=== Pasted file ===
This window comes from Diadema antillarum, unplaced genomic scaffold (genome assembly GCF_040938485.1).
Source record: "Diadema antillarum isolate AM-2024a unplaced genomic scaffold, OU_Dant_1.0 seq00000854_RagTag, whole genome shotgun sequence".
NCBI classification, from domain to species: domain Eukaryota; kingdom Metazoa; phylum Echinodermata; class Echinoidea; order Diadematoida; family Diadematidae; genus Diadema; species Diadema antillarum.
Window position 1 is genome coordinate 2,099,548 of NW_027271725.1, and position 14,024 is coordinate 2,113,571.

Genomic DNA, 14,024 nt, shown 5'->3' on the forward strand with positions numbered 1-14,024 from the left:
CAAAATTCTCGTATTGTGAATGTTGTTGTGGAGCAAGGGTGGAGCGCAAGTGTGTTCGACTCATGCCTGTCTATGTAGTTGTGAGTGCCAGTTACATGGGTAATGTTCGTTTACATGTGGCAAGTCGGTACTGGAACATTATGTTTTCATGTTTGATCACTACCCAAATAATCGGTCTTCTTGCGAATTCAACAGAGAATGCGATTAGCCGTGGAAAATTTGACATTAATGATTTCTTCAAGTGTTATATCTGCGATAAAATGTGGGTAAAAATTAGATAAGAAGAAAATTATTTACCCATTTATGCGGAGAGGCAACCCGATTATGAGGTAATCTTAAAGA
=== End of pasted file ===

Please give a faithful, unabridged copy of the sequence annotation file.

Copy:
This window comes from Diadema antillarum, unplaced genomic scaffold (genome assembly GCF_040938485.1).
Source record: "Diadema antillarum isolate AM-2024a unplaced genomic scaffold, OU_Dant_1.0 seq00000854_RagTag, whole genome shotgun sequence".
NCBI classification, from domain to species: domain Eukaryota; kingdom Metazoa; phylum Echinodermata; class Echinoidea; order Diadematoida; family Diadematidae; genus Diadema; species Diadema antillarum.
Window position 1 is genome coordinate 2,099,548 of NW_027271725.1, and position 14,024 is coordinate 2,113,571.

Genomic DNA, 14,024 nt, shown 5'->3' on the forward strand with positions numbered 1-14,024 from the left:
CAAAATTCTCGTATTGTGAATGTTGTTGTGGAGCAAGGGTGGAGCGCAAGTGTGTTCGACTCATGCCTGTCTATGTAGTTGTGAGTGCCAGTTACATGGGTAATGTTCGTTTACATGTGGCAAGTCGGTACTGGAACATTATGTTTTCATGTTTGATCACTACCCAAATAATCGGTCTTCTTGCGAATTCAACAGAGAATGCGATTAGCCGTGGAAAATTTGACATTAATGATTTCTTCAAGTGTTATATCTGCGATAAAATGTGGGTAAAAATTAGATAAGAAGAAAATTATTTACCCATTTATGCGGAGAGGCAACCCGATTATGAGGTAATCTTAAAGA